Or hear what Samarth Kholkar & Sandeep Mukherjee, Co-founders BLive, say- “2021 will go down as the year of the EV revolution in history. There’s massive growth in the Indian EV market, led by Electric 2 Wheeler. There are several promising brands in the market that are working on E2W models that withstand all the mobility challenges in India. Companies are also collaborating to address all the pain points in the EV segment. For instance, we recently partnered with Ather Energy to facilitate charging infrastructure in tourist destinations, starting with Goa. These ‘BLive EV Zones’ were launched with complete support from the GTDC to further the adoption of EVs in the state. Moreover, key hospitality players like Club Mahindra, IHCL have also further our efforts to drive EV adoption by leveraging popular tourist spots. As India’s first electric vehicle (EV) experiential platform, we see tremendous potential in the growth of newer formats of retail like multi-brand EV retail platforms. The market will see great demand and action in the upcoming months on the back of supportive government policies that promote clean mobility.”

A Government Agency To Help Them All

In all this, the role for a government backed agency to start with a clean slate and push the cause has also been highlighted, something that has been done by both EESL earlier, and now CESL. A CESL can hurdle over the issues at state government entities, be it legacy issues or financial limitations due to weak balance sheets.

Mahua Acharya, Managing Director & Chief Executive Officer, Convergence Energy Services Limited said  “Having an “EV day” says a lot about the changing times, needs, priorities and ambitions of the new generation. While some countries are the largest manufacturers, others such as India present the potential to become the largest users of electric vehicles. The Government has announced several incentives and offered all possible help to foster greater penetration of EVs – and CESL being a central Government entity has the advantage, enthusiasm and commitment to implement these ambitions for the country.”

The New Business Models 

We finally end with what Amit Gupta, Co-Founder and CEO at Yulu Bikes, one of the most enthusiastic and aggressive proponent for a shared mobility future powered by  EV’s has to say.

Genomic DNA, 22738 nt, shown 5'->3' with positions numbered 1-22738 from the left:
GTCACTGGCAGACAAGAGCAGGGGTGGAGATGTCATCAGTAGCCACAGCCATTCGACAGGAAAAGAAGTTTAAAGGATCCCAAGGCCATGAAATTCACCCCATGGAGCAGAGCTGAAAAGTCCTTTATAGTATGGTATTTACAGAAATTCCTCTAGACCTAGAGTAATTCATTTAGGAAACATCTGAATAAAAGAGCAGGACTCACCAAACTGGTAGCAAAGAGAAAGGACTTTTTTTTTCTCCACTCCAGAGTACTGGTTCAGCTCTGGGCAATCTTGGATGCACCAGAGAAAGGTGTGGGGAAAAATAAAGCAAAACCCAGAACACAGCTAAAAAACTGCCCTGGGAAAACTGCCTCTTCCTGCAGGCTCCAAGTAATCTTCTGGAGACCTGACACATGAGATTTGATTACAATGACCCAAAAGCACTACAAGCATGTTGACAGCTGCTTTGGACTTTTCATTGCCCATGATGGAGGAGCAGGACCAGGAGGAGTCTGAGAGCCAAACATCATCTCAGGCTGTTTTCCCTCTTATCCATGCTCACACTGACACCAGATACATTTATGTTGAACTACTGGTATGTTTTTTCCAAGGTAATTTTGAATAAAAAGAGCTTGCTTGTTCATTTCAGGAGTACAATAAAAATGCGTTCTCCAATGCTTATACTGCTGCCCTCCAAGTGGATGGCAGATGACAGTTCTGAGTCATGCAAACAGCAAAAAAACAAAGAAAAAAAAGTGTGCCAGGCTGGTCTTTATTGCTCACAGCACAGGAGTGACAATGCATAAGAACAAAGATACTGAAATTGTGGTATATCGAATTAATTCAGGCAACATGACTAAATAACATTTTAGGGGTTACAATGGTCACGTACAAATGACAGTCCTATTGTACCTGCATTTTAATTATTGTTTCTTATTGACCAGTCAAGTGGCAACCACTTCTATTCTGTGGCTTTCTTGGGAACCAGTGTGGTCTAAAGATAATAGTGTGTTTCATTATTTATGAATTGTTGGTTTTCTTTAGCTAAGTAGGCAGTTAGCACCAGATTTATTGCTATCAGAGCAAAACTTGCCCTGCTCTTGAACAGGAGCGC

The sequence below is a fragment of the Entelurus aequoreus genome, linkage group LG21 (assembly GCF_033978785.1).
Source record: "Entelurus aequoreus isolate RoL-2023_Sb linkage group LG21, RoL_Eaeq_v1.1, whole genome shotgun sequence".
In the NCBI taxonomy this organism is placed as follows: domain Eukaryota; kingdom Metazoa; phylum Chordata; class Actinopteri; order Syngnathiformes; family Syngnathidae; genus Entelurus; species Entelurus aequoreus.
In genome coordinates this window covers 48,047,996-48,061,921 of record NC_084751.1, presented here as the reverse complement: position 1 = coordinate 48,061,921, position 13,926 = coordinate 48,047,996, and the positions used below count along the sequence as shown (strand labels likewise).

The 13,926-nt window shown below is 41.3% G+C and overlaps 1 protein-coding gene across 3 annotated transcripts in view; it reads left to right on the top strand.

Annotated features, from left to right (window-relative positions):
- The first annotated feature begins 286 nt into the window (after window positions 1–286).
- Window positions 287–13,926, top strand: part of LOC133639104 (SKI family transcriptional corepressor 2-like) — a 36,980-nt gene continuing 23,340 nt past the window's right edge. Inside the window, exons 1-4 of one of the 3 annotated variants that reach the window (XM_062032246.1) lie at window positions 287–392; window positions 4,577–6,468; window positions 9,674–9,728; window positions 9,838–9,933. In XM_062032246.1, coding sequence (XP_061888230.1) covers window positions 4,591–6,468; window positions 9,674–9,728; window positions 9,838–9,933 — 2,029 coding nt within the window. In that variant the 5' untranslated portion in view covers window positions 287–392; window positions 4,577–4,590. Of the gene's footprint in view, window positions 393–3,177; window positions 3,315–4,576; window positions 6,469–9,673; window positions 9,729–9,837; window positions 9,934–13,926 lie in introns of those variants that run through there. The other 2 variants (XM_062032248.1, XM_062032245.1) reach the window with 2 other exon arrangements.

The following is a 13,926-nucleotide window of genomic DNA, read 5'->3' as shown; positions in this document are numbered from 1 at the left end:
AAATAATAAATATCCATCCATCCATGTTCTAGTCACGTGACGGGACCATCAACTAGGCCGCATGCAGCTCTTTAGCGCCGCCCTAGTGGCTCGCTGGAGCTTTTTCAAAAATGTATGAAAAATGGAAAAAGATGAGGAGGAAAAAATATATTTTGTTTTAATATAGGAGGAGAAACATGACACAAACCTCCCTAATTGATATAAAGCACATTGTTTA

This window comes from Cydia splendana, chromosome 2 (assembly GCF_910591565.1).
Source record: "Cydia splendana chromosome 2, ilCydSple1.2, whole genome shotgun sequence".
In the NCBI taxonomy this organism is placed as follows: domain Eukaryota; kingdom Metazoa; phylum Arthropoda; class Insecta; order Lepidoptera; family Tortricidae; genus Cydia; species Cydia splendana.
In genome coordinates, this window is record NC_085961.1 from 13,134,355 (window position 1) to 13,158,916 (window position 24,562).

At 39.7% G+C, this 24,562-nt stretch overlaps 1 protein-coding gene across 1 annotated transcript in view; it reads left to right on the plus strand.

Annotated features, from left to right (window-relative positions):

“The electric vehicle (EV) industry has gone through various stages in India, it is now growing due to many factors like the increased government policies supporting battery-powered vehicles, increasing petrol prices, the growing awareness toward the environment and stringent emission norms. The electric vehicle (EV) market in India is expected to hit over 63 lakh unit mark per annum by 2025-27. Considering the average Indian purchasing power, India is full to its brim with EV two-wheelers adoption and is fast growing as one of the top markets in the EV ecosystem. Shared mobility is the future of last-mile mobility in India. We plan on expanding our Yulu Miracle fleet from 10,000 to 50,000 units and adding 10,000 more units of recently launched Yulu DEX a custom-designed Electric 2-Wheeler for “short mile” delivery to empower the gig economy by providing affordable lease options is under the pipeline by the end of this year.”

While all this was happening, comes the news that EV’s in the past two months have actually overtaken sales of CNG vehicles in one of the largest automotive markets, Delhi. While that trend needs to play out over a far longer period, it’s a welcome sign that strong, pro-EV policies can make an impact, and as the economy recovers, will play out even better in the coming months and years.

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Prasanna Singh

Prasanna has been a media professional for over 20 years. He is the Group Editor of Saur Energy International